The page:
Mutual funds can end up being tax inefficient investments for many reasons. Investors may be making taxable transactions when they do not know it.
Writing check against mutual fund investments.
One way this could happen is if your mutual fund allows you to write checks against your investment in the fund. Every time you write a check against your mutual fund account, you have made a partial sale of your interest in the fund. Thus, except for funds for which share value remains constant, you may have taxable gain (or a deductible loss) whenever you write a check. Moreover, each such sale is a separate transaction that you have to report on your income tax return.
Changing mutual fund allocation
Here’s another way you can unexpectedly make a taxable sale. If your mutual fund sponsor allows you to make changes in the way your money is invested-for instance, lets you switch part of your investment from one fund to another fund-making that switch is treated as a taxable sale of your shares in the first fund.
Mutual Fund Recordkeeping
Recordkeeping is important. Be very careful about saving all the statements that the fund sends you-not only official tax statements, such as Forms 1099-DIV (or the fund’s version of the 1099-DIV), but the confirmations that the fund sends you when you buy or sell shares, or when your dividends are reinvested in new shares in the fund. Unless you keep these records, it may be difficult for you to prove how much you paid for the shares, and thus, you won’t be able to establish the amount of gain that is subject to tax (or the amount of loss you can deduct) when you sell them.
Tracking Basis in Mutual Funds
You will also need to keep these records to prove how long you’ve held your shares, e.g., more than 12 months if you want to take advantage of favorable long-term capital gain tax rates. (If you get a year-end statement that lists all your transactions for the year, then you can just keep that and discard quarterly or other interim statements or confirmations. But save anything that specifically says it contains tax information.)
Keeping Track of Mutual Fund Cost Basis
For mutual fund shares acquired after 2011, recordkeeping is simplified by new rules that require funds to report the customer’s basis in shares sold and whether any gain or loss is short-term or long-term. Time your purchases and sales. If you’re planning to invest in a mutual fund, there are some important tax consequences that you should take into account in timing the investment. For instance, an investment shortly before payment of a dividend is something you should generally try to avoid.
Receiving and Reinvesting Mutual Fund Dividend
Your receipt of the dividend (even if reinvested in additional shares) will be treated as income and increase your tax liability. If you’re planning a sale of any of your mutual fund shares near year-end, you should weigh the tax and the non-tax consequences of a sale in the current year versus a sale in the next year. Identify the shares you sell. Where you sell fewer than all of the shares that you hold in the same mutual fund, there are complicated rules for identifying which shares you have sold. The proper application of these rules can reduce the amount of your taxable gain or qualify the gain for favorable long-term capital gain treatment.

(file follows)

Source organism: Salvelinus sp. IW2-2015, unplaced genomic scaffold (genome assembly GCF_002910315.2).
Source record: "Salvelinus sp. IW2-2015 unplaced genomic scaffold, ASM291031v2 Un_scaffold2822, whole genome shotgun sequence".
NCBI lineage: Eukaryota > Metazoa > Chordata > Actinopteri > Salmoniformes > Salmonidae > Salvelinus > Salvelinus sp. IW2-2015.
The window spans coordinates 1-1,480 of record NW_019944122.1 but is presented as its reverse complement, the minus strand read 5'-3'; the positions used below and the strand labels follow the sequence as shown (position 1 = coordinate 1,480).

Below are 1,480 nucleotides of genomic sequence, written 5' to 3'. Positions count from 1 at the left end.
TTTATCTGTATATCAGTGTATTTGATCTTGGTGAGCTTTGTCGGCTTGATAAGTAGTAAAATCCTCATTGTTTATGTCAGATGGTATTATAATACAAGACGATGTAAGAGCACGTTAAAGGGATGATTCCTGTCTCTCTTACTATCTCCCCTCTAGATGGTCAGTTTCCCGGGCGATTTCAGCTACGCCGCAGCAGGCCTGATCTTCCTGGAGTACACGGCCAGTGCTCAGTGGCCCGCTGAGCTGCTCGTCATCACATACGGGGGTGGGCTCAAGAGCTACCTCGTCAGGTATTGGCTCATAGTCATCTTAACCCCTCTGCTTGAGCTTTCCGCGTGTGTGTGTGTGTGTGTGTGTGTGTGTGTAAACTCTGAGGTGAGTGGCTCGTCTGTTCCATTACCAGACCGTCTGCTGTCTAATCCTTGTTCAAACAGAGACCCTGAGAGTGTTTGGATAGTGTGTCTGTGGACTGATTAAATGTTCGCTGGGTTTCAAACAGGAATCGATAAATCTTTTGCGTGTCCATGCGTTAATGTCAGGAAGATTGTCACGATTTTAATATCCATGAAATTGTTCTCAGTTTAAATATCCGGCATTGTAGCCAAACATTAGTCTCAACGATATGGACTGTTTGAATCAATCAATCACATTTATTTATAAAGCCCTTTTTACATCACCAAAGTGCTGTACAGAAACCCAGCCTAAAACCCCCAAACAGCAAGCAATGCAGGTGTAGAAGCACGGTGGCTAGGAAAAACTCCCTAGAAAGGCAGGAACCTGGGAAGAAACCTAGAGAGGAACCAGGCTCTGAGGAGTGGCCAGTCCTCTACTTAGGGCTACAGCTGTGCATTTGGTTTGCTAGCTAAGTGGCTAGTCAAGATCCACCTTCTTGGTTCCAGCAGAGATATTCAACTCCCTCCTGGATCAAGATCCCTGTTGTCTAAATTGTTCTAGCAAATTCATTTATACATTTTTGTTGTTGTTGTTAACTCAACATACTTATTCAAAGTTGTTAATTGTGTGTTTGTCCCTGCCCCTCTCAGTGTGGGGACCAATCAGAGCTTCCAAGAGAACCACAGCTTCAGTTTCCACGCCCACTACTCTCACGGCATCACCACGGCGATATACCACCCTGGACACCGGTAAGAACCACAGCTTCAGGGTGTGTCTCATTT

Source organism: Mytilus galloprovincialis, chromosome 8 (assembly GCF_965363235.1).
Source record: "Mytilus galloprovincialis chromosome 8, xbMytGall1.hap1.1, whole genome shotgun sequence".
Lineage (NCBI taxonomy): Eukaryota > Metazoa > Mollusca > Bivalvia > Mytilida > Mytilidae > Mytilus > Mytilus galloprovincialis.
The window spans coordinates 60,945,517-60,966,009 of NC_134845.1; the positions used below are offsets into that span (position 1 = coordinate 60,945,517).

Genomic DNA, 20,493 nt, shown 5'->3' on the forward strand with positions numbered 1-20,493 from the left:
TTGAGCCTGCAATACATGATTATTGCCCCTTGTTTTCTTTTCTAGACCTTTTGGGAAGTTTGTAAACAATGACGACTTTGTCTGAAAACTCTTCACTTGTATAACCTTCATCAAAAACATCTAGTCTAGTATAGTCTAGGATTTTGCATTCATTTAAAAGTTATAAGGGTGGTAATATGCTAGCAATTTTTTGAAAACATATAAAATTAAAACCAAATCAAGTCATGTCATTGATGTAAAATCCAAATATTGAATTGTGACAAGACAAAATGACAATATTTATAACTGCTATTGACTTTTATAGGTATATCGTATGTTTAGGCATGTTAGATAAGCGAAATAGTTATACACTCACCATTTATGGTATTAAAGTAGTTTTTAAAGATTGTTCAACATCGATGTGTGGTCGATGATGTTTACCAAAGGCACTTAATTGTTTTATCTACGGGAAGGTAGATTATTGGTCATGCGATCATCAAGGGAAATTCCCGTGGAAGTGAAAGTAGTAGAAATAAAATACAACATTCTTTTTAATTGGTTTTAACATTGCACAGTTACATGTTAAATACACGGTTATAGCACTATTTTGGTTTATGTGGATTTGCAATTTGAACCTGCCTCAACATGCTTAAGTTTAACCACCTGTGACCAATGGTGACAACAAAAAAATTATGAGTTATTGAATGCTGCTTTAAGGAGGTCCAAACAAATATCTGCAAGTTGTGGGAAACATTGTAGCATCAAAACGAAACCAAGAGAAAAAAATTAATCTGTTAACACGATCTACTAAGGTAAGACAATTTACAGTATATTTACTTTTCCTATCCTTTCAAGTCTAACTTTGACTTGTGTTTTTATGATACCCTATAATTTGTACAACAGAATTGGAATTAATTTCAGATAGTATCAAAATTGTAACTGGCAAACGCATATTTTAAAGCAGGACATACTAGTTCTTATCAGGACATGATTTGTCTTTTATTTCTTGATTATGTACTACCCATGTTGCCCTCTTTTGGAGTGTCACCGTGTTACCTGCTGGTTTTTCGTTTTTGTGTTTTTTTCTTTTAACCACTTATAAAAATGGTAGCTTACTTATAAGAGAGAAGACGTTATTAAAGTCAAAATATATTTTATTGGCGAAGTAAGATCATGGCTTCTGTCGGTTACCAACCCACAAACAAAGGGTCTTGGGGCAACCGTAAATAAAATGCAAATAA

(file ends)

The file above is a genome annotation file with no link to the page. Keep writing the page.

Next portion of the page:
“Tax-managed” mutual funds
There is a relatively new breed of fund, so-called “tax-managed” mutual funds, whose managers are required to employ a series of strategies designed to keep the investors’ tax consequences to a minimum. Most of the large, well-known mutual fund organizations have established tax-managed funds. The techniques employed by these funds are also used by many sophisticated investors in managing their own personal portfolios.
What are Tax Managed Mutual Funds?
• Taking a long-term view of investing, or, in other words, trying to avoid short-term capital gains that would be taxed to the investor at his regular tax rate.
• Reducing investment income by investing in lower-yielding equity securities that are expected to show capital appreciation.
• When selling a portion of a holding, minimizing the gain by selling those shares with the highest cost basis first.
• Selling securities that have gone down in value to generate capital losses that can be offset against realized capital gains.
Index Funds (ETFs) versus Mutual Funds Tax
In addition to tax-managed funds, you might want to also consider index funds. These are funds which invest in the stocks making up a particular market index, for example, the Standard & Poor’s index of 500 large companies. Because these funds stay invested only in the stocks making up the particular index, there are relatively few sales of stock from the portfolio and hence only a small amount of capital gain. (Sales are generally made only when there are changes in the component stocks in the index or to generate cash to satisfy redemption requests from fund shareholders.)